The wolf has been a potent image in myth, folklore, and fairy tales throughout history, and one would expect that to be particularly true of the Middle Ages, when so many of our legends and tales had their beginnings. Aleksander Pluskowski presents a detailed study of the wolf image in the early Middle Ages, tracing its development from Pagan sources through the period of the conversion to Christianity.
His focus is almost exclusively on northern Europe, specifically Scandinavia, England and Scotland, which form a distinct cultural complex during this period. (Ireland, because of constraints of time and space, to which the whole universe is subject, is left out.) Beginning his study on the geography and ecology of the wolf, Pluskowski moves from the actual wolf in the landscape to the concept of the wolf as an aspect of “wildness” and its links to warriors, predators, and outlaws, taking examples from literature and art.
He also examines the concept of “wilderness” as it was understood throughout this era and in various locations — the foresta of early medieval England, essentially a game reserve for the nobility, does not hold the same connotation as the Scottish Highlands or the interior of the Scandinavian peninsula.
Some of the most interesting tidbits involve the transmutation of the wolf from a Pagan viewpoint as exemplified in the Eddas and Volsungasaga, with a strong relationship to Odin as the god of war and of the dead, into Christian mythology. It seems self-evident that Christianity, with its emphasis on Christ as the shepherd, as embodied in the clergy, and the faithful as his flock, would make of the wolf a symbol of the Adversary, although as it turns out, this is far from being consistent — the wolf is as likely to be the butt of a joke as something to be feared.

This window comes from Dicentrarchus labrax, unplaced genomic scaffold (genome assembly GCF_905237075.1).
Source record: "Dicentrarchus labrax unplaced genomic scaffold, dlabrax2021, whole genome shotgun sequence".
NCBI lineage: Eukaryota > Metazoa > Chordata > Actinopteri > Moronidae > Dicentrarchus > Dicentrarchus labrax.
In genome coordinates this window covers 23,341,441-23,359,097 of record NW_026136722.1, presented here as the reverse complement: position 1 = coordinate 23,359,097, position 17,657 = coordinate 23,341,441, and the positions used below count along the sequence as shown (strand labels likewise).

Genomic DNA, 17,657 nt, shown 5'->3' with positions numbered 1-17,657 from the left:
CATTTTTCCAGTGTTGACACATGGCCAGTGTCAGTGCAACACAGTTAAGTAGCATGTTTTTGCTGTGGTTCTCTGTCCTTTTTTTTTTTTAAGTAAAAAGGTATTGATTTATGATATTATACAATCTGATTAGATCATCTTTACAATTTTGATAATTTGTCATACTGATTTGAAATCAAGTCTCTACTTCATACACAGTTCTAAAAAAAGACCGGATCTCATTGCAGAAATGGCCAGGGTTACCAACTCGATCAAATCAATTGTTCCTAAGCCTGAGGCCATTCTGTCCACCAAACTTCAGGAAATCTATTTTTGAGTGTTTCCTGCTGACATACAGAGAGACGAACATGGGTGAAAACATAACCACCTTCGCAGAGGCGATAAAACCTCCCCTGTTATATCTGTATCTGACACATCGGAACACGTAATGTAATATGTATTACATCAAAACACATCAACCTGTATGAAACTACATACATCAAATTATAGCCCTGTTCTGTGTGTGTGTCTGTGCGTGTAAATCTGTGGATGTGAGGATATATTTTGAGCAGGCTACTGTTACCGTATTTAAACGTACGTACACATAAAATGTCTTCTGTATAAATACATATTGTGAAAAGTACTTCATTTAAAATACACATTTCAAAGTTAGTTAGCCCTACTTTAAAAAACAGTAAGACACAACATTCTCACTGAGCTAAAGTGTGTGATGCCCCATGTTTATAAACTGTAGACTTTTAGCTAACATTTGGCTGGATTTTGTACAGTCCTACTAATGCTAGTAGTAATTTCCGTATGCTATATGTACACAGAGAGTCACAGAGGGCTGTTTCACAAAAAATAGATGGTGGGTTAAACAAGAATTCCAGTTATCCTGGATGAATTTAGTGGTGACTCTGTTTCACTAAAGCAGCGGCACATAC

This is not a book for the general reader. It is, quite plainly, a scholarly work, and Pluskowski’s approach is thoroughly academic. Consequently, readability is not a strong point, not so much because of Pluskowski’s style, but because of the wealth of examples cited, particularly those from non-literary sources. It is one of the more regrettable facts of modern publishing that illustrations are frightfully expensive. The impact this has on a book such as Wolves in the Wilderness is obvious: while Pluskowski’s research has been thorough and his narrative is amply supported, the listings of examples, particularly those from early Norse and Pictish stone carvings, English and Continental manuscript illuminations, and artifacts from all areas, don’t help us at all because we can’t see what they look like.
The literary references, happily, are not so hard to track down in most cases, deriving largely from Volsungasaga, the works of Marie de France, the Eddas, and the hagiography of St. Edmund, all of which are easily available, and all of which are easy to quote.
I would also have been very happy to see more reference to the wolf as an image in medieval French, German, Italian, and especially Polish and Russian sources. Pluskowski justifies the limited scope of his study on the grounds of developing a framework for the general study he readily admits is needed. Given the range and number of his sources, I’m frankly puzzled at this, but it’s his book. Within his self-imposed limitations, however, Pluskowski has delivered a reference that sparks a desire to do some research on one’s own.
(The Boydell Press, 2006)